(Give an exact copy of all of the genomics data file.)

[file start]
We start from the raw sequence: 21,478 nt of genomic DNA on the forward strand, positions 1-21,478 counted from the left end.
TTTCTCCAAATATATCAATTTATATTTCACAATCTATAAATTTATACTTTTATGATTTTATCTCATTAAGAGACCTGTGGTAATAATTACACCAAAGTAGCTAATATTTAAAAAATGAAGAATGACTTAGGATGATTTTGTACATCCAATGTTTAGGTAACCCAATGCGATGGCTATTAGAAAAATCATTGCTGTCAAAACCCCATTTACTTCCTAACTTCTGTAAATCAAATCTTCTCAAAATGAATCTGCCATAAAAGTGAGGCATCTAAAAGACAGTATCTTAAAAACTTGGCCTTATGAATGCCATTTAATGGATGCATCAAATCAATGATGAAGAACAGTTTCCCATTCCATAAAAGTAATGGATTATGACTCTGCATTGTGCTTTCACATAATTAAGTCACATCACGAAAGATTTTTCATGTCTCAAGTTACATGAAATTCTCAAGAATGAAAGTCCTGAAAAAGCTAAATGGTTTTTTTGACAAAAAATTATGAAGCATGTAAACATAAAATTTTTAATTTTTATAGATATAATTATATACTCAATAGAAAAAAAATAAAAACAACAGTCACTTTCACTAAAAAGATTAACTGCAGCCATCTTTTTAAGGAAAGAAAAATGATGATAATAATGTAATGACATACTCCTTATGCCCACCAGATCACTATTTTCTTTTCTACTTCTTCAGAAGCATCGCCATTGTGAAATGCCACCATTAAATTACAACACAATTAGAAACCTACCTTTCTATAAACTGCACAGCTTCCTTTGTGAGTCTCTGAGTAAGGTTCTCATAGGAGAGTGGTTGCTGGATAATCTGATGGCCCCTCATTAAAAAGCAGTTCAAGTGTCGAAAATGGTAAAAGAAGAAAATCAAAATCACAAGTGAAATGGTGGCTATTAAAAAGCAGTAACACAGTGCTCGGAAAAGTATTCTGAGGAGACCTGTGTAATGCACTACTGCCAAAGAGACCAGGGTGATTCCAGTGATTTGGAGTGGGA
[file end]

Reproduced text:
We start from the raw sequence: 21,478 nt of genomic DNA on the forward strand, positions 1-21,478 counted from the left end.
TTTCTCCAAATATATCAATTTATATTTCACAATCTATAAATTTATACTTTTATGATTTTATCTCATTAAGAGACCTGTGGTAATAATTACACCAAAGTAGCTAATATTTAAAAAATGAAGAATGACTTAGGATGATTTTGTACATCCAATGTTTAGGTAACCCAATGCGATGGCTATTAGAAAAATCATTGCTGTCAAAACCCCATTTACTTCCTAACTTCTGTAAATCAAATCTTCTCAAAATGAATCTGCCATAAAAGTGAGGCATCTAAAAGACAGTATCTTAAAAACTTGGCCTTATGAATGCCATTTAATGGATGCATCAAATCAATGATGAAGAACAGTTTCCCATTCCATAAAAGTAATGGATTATGACTCTGCATTGTGCTTTCACATAATTAAGTCACATCACGAAAGATTTTTCATGTCTCAAGTTACATGAAATTCTCAAGAATGAAAGTCCTGAAAAAGCTAAATGGTTTTTTTGACAAAAAATTATGAAGCATGTAAACATAAAATTTTTAATTTTTATAGATATAATTATATACTCAATAGAAAAAAAATAAAAACAACAGTCACTTTCACTAAAAAGATTAACTGCAGCCATCTTTTTAAGGAAAGAAAAATGATGATAATAATGTAATGACATACTCCTTATGCCCACCAGATCACTATTTTCTTTTCTACTTCTTCAGAAGCATCGCCATTGTGAAATGCCACCATTAAATTACAACACAATTAGAAACCTACCTTTCTATAAACTGCACAGCTTCCTTTGTGAGTCTCTGAGTAAGGTTCTCATAGGAGAGTGGTTGCTGGATAATCTGATGGCCCCTCATTAAAAAGCAGTTCAAGTGTCGAAAATGGTAAAAGAAGAAAATCAAAATCACAAGTGAAATGGTGGCTATTAAAAAGCAGTAACACAGTGCTCGGAAAAGTATTCTGAGGAGACCTGTGTAATGCACTACTGCCAAAGAGACCAGGGTGATTCCAGTGATTTGGAGTGGGA